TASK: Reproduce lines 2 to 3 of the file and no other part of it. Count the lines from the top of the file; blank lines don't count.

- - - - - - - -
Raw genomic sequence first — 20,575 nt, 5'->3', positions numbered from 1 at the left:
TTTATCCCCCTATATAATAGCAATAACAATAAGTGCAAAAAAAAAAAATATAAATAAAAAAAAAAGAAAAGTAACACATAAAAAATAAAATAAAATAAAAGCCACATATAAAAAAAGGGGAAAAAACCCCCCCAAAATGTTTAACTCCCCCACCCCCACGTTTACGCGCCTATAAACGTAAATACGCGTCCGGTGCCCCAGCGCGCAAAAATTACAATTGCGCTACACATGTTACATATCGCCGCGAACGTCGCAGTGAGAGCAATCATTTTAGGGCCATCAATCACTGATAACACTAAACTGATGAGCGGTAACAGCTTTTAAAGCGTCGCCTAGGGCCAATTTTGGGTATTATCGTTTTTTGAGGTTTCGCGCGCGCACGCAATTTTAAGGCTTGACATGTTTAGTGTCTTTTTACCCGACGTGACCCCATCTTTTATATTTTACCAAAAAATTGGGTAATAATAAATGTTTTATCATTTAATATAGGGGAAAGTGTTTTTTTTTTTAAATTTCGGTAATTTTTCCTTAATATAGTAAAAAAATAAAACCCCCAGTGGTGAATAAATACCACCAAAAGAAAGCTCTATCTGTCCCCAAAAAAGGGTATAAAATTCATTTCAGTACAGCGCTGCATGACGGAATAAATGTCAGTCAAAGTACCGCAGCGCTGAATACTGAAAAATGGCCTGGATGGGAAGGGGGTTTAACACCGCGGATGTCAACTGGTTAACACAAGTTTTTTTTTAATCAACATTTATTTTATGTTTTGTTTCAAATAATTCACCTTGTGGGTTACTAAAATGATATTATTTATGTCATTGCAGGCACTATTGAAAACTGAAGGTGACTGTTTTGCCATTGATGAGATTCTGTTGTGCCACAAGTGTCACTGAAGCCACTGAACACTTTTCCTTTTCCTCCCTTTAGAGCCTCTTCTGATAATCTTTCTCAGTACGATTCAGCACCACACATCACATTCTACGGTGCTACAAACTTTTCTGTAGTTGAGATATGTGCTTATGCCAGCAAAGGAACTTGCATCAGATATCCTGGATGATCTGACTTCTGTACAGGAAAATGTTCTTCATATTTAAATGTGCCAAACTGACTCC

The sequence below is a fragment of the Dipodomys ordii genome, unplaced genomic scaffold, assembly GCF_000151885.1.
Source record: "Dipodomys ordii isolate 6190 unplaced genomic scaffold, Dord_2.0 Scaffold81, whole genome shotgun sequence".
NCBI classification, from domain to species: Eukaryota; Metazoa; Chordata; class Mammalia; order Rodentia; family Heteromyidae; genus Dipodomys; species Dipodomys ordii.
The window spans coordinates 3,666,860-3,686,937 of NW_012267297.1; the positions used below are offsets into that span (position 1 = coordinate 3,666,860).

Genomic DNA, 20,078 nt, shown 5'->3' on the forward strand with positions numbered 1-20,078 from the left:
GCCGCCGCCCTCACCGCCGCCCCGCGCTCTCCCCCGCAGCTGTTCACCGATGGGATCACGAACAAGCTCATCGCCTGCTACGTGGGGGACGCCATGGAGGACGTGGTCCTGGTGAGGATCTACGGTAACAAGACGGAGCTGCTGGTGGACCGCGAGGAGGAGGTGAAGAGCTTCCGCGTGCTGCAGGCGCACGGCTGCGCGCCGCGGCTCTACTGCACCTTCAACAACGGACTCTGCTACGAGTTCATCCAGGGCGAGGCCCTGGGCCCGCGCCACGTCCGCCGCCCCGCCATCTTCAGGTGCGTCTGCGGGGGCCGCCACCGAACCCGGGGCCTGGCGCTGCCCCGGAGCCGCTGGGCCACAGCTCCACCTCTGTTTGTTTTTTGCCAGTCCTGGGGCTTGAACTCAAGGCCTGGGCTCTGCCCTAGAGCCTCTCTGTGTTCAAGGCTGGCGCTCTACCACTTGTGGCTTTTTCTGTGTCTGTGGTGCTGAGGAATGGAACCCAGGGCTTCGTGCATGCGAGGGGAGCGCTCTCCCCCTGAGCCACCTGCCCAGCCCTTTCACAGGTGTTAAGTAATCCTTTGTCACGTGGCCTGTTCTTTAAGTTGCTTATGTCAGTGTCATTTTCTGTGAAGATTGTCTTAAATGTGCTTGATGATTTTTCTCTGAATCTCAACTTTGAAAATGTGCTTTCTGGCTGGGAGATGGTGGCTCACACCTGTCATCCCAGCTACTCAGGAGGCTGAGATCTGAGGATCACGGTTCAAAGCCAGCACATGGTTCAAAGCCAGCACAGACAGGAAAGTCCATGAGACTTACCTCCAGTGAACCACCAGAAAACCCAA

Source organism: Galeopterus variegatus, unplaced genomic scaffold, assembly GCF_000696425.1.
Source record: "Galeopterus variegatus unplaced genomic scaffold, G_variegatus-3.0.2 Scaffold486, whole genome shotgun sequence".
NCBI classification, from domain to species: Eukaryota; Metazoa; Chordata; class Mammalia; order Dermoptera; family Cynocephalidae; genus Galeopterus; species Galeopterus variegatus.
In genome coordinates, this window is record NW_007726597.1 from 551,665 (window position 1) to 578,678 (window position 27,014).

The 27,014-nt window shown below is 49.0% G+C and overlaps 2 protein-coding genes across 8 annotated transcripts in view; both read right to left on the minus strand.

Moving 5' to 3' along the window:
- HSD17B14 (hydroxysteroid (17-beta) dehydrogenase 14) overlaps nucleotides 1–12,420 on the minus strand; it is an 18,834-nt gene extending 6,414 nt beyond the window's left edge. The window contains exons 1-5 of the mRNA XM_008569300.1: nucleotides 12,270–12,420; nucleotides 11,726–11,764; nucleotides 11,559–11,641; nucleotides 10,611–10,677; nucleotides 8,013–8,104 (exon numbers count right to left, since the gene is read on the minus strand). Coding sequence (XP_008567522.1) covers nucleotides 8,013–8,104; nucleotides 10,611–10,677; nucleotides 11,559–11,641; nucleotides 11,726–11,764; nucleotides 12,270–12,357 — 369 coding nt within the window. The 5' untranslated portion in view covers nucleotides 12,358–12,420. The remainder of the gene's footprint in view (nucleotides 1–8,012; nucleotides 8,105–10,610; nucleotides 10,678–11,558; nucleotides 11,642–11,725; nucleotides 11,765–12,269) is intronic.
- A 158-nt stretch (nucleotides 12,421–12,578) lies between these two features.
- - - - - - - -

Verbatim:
TTTATCCCCCTATATAATAGCAATAACAATAAGTGCAAAAAAAAAAAATATAAATAAAAAAAAAAGAAAAGTAACACATAAAAAATAAAATAAAATAAAAGCCACATATAAAAAAAGGGGAAAAAACCCCCCCAAAATGTTTAACTCCCCCACCCCCACGTTTACGCGCCTATAAACGTAAATACGCGTCCGGTGCCCCAGCGCGCAAAAATTACAATTGCGCTACACATGTTACATATCGCCGCGAACGTCGCAGTGAGAGCAATCATTTTAGGGCCATCAATCACTGATAACACTAAACTGATGAGCGGTAACAGCTTTTAAAGCGTCGCCTAGGGCCAATTTTGGGTATTATCGTTTTTTGAGGTTTCGCGCGCGCACGCAATTTTAAGGCTTGACATGTTTAGTGTCTTTTTACCCGACGTGACCCCATCTTTTATATTTTACCAAAAAATTGGGTAATAATAAATGTTTTATCATTTAATATAGGGGAAAGTGTTTTTTTTTTTAAATTTCGGTAATTTTTCCTTAATATAGTAAAAAAATAAAACCCCCAGTGGTGAATAAATACCACCAAAAGAAAGCTCTATCTGTCCCCAAAAAAGGGTATAAAATTCATTTCAGTACAGCGCTGCATGACGGAATAAATGTCAGTCAAAGTACCGCAGCGCTGAATACTGAAAAATGGCCTGGATGGGAAGGGGGTTTAACACCGCGGATGTCAACTGGTTAACACAAGTTTTTTTTTAATCAACATTTATTTTATGTTTTGTTTCAAATAATTCACCTTGTGGGTTACTAAAATGATATTATTTATGTCATTGCAGGCACTATTGAAAACTGAAGGTGACTGTTTTGCCATTGATGAGATTCTGTTGTGCCACAAGTGTCACTGAAGCCACTGAACACTTTTCCTTTTCCTCCCTTTAGAGCCTCTTCTGATAATCTTTCTCAGTACGATTCAGCACCACACATCACATTCTACGGTGCTACAAACTTTTCTGTAGTTGAGATATGTGCTTATGCCAGCAAAGGAACTTGCATCAGATATCCTGGATGATCTGACTTCTGTACAGGAAAATGTTCTTCATATTTAAATGTGCCAAACTGACTCC

The sequence below is a fragment of the Dipodomys ordii genome, unplaced genomic scaffold, assembly GCF_000151885.1.